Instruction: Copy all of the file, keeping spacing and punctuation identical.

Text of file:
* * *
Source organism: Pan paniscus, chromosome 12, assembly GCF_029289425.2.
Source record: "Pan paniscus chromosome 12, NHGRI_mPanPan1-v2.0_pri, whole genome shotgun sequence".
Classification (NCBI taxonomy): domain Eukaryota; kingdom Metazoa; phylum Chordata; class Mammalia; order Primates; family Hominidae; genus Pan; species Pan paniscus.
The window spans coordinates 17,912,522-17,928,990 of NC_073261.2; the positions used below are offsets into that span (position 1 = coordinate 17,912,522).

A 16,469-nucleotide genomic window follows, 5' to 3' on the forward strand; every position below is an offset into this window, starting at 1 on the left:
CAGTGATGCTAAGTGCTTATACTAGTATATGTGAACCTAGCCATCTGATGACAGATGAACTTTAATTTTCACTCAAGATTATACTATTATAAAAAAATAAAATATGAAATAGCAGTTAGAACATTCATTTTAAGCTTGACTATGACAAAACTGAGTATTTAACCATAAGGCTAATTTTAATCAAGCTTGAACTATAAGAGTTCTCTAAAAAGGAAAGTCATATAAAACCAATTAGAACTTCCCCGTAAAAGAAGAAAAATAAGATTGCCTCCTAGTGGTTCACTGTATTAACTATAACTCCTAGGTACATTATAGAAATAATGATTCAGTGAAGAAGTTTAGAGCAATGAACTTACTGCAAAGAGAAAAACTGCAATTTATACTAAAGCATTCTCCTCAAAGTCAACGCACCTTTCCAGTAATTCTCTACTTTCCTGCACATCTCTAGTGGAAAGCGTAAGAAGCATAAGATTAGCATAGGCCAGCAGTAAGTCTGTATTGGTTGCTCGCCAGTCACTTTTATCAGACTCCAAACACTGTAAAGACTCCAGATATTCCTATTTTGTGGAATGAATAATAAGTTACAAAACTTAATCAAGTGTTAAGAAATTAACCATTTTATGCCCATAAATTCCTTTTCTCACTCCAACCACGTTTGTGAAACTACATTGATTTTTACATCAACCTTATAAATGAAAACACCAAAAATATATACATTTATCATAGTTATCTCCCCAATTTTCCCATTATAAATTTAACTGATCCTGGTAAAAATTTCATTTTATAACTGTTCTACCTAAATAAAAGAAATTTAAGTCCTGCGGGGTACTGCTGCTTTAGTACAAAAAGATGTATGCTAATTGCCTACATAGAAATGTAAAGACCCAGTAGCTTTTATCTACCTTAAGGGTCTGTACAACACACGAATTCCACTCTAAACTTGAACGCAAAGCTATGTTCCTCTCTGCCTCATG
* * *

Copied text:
Source organism: Pan paniscus, chromosome 12, assembly GCF_029289425.2.
Source record: "Pan paniscus chromosome 12, NHGRI_mPanPan1-v2.0_pri, whole genome shotgun sequence".
Classification (NCBI taxonomy): domain Eukaryota; kingdom Metazoa; phylum Chordata; class Mammalia; order Primates; family Hominidae; genus Pan; species Pan paniscus.
The window spans coordinates 17,912,522-17,928,990 of NC_073261.2; the positions used below are offsets into that span (position 1 = coordinate 17,912,522).

A 16,469-nucleotide genomic window follows, 5' to 3' on the forward strand; every position below is an offset into this window, starting at 1 on the left:
CAGTGATGCTAAGTGCTTATACTAGTATATGTGAACCTAGCCATCTGATGACAGATGAACTTTAATTTTCACTCAAGATTATACTATTATAAAAAAATAAAATATGAAATAGCAGTTAGAACATTCATTTTAAGCTTGACTATGACAAAACTGAGTATTTAACCATAAGGCTAATTTTAATCAAGCTTGAACTATAAGAGTTCTCTAAAAAGGAAAGTCATATAAAACCAATTAGAACTTCCCCGTAAAAGAAGAAAAATAAGATTGCCTCCTAGTGGTTCACTGTATTAACTATAACTCCTAGGTACATTATAGAAATAATGATTCAGTGAAGAAGTTTAGAGCAATGAACTTACTGCAAAGAGAAAAACTGCAATTTATACTAAAGCATTCTCCTCAAAGTCAACGCACCTTTCCAGTAATTCTCTACTTTCCTGCACATCTCTAGTGGAAAGCGTAAGAAGCATAAGATTAGCATAGGCCAGCAGTAAGTCTGTATTGGTTGCTCGCCAGTCACTTTTATCAGACTCCAAACACTGTAAAGACTCCAGATATTCCTATTTTGTGGAATGAATAATAAGTTACAAAACTTAATCAAGTGTTAAGAAATTAACCATTTTATGCCCATAAATTCCTTTTCTCACTCCAACCACGTTTGTGAAACTACATTGATTTTTACATCAACCTTATAAATGAAAACACCAAAAATATATACATTTATCATAGTTATCTCCCCAATTTTCCCATTATAAATTTAACTGATCCTGGTAAAAATTTCATTTTATAACTGTTCTACCTAAATAAAAGAAATTTAAGTCCTGCGGGGTACTGCTGCTTTAGTACAAAAAGATGTATGCTAATTGCCTACATAGAAATGTAAAGACCCAGTAGCTTTTATCTACCTTAAGGGTCTGTACAACACACGAATTCCACTCTAAACTTGAACGCAAAGCTATGTTCCTCTCTGCCTCATG